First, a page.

The difference between water-soluble and fat-soluble vitamins is primarily due to the difference in absorption and excretion rates inside a body. Water-soluble and fat-soluble vitamins are the two major classes or groups of vitamins required to maintain good health.
Absorption: Water-soluble vitamins are readily absorbed in the small intestine, while fat-soluble vitamins are first absorbed in the lymph, later stored inside a liver and fatty tissues.
Excretion: Water-soluble vitamins swiftly excrete out of the body, whereas fat-soluble vitamins remain in the body for much more extended periods.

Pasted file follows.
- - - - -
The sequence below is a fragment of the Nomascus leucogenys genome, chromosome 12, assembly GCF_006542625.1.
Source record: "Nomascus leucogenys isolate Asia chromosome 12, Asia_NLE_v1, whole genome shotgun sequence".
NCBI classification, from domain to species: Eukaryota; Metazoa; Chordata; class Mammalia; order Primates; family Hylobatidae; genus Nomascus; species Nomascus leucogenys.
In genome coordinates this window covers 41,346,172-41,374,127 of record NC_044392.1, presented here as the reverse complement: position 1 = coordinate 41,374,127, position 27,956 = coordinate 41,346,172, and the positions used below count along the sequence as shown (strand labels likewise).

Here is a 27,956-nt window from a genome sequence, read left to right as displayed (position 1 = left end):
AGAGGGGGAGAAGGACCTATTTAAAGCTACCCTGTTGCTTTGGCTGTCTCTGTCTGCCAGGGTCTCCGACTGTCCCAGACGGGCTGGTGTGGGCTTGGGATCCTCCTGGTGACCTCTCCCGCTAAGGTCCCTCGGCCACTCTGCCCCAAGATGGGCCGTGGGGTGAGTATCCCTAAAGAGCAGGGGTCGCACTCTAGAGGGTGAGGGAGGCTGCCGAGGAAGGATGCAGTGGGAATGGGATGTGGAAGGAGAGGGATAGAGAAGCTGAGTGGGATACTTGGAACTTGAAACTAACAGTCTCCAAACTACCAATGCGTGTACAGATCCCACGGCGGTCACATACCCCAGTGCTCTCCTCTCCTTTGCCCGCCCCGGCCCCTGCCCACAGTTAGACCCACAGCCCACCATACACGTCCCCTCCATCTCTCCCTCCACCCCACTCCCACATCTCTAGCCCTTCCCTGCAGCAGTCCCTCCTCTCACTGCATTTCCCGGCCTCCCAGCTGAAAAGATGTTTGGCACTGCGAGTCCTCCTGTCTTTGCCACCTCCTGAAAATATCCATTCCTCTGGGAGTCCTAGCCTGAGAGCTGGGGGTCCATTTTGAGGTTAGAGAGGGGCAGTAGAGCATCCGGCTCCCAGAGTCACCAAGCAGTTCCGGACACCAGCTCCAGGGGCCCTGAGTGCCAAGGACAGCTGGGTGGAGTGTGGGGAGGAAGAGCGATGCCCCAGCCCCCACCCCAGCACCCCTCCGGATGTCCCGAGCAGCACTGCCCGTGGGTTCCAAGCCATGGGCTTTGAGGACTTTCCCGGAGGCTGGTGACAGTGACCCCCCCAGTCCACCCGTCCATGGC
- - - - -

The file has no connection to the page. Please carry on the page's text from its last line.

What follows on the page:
We all know that our diet should be balanced, which means we must take food supplemented with all the vitamins in trace amounts. In this post, we will study the key differences and similarities between the water and fat-soluble vitamins along with the comparison chart. Besides that, definition and types have also been discussed.
Content: Water-Soluble Vs Fat-Soluble Vitamins
|Properties||Water-soluble vitamins||Fat-soluble vitamins|
|Types||Vitamin B and C||Vitamin A, D, E and K|
|Solubility||In water||In lipids|
|Absorption||In the small intestine||In the lymphatic system|
|Transport||Moves into the body via diffusion through the bloodstream||Requires carrier matrix for the transportation|
|Consumption||Body tissues quickly consume these vitamins, which need to replenish daily in our diet||Not readily consumed by the body and need to replenish periodically in our diet (once a week or a month)|
|Excretion||Easily excreted through urine||Not readily excreted|
|Toxicity||Rarely cause toxicity||Can cause toxicity if its quantity overdoses|